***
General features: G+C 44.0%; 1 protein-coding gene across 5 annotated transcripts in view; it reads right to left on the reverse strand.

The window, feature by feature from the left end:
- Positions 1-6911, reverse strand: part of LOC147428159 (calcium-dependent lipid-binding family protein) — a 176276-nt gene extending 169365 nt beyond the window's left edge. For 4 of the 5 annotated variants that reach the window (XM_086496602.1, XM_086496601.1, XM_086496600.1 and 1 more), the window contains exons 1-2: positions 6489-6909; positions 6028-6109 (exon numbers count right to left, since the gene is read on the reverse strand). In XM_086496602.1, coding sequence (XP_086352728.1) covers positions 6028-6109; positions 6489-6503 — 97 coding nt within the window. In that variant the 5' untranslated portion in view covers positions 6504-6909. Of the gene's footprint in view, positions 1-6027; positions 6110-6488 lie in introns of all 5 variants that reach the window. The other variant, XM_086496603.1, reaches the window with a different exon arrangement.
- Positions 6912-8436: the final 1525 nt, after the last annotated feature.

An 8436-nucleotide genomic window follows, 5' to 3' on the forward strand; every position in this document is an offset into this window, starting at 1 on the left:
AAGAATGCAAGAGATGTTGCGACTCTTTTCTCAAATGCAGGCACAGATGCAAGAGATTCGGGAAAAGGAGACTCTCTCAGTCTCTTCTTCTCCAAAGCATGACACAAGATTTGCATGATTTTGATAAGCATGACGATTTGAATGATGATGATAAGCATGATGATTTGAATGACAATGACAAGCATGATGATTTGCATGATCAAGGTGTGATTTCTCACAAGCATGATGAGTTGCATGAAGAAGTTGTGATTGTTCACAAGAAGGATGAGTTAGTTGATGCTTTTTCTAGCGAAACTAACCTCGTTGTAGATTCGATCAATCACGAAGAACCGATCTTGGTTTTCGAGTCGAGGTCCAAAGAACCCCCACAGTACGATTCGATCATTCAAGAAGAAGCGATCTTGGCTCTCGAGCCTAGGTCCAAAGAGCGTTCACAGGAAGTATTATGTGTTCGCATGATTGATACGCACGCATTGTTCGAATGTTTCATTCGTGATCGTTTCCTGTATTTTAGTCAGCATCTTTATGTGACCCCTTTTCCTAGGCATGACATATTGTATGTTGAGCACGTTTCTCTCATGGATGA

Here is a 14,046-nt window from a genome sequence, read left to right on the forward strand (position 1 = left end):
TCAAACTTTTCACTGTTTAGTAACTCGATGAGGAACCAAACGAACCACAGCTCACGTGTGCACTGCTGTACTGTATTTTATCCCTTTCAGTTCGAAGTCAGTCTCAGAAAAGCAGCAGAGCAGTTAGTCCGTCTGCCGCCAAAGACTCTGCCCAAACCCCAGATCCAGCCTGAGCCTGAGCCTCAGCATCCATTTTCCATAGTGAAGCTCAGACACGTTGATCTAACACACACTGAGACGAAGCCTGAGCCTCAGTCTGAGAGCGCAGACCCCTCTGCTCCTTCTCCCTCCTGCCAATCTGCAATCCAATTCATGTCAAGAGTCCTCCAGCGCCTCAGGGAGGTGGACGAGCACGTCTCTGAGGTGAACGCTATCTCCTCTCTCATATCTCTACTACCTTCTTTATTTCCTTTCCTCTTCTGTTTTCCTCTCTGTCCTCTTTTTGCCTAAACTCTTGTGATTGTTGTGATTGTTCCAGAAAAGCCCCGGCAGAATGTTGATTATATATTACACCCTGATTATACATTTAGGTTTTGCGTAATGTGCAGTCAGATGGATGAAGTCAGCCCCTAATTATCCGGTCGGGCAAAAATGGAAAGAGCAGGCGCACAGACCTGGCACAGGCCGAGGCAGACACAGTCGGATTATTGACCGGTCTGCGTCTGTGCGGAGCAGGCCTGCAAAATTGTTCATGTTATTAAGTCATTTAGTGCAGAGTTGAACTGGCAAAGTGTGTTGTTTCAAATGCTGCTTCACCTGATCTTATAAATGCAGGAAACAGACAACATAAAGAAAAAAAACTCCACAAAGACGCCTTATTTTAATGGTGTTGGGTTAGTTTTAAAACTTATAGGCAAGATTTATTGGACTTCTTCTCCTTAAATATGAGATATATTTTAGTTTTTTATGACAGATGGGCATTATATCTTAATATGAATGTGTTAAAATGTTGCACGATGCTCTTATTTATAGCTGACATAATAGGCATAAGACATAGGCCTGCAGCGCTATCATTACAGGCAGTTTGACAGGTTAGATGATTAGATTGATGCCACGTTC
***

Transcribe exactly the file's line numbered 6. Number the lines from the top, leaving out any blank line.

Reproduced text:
AAGAATGCAAGAGATGTTGCGACTCTTTTCTCAAATGCAGGCACAGATGCAAGAGATTCGGGAAAAGGAGACTCTCTCAGTCTCTTCTTCTCCAAAGCATGACACAAGATTTGCATGATTTTGATAAGCATGACGATTTGAATGATGATGATAAGCATGATGATTTGAATGACAATGACAAGCATGATGATTTGCATGATCAAGGTGTGATTTCTCACAAGCATGATGAGTTGCATGAAGAAGTTGTGATTGTTCACAAGAAGGATGAGTTAGTTGATGCTTTTTCTAGCGAAACTAACCTCGTTGTAGATTCGATCAATCACGAAGAACCGATCTTGGTTTTCGAGTCGAGGTCCAAAGAACCCCCACAGTACGATTCGATCATTCAAGAAGAAGCGATCTTGGCTCTCGAGCCTAGGTCCAAAGAGCGTTCACAGGAAGTATTATGTGTTCGCATGATTGATACGCACGCATTGTTCGAATGTTTCATTCGTGATCGTTTCCTGTATTTTAGTCAGCATCTTTATGTGACCCCTTTTCCTAGGCATGACATATTGTATGTTGAGCACGTTTCTCTCATGGATGA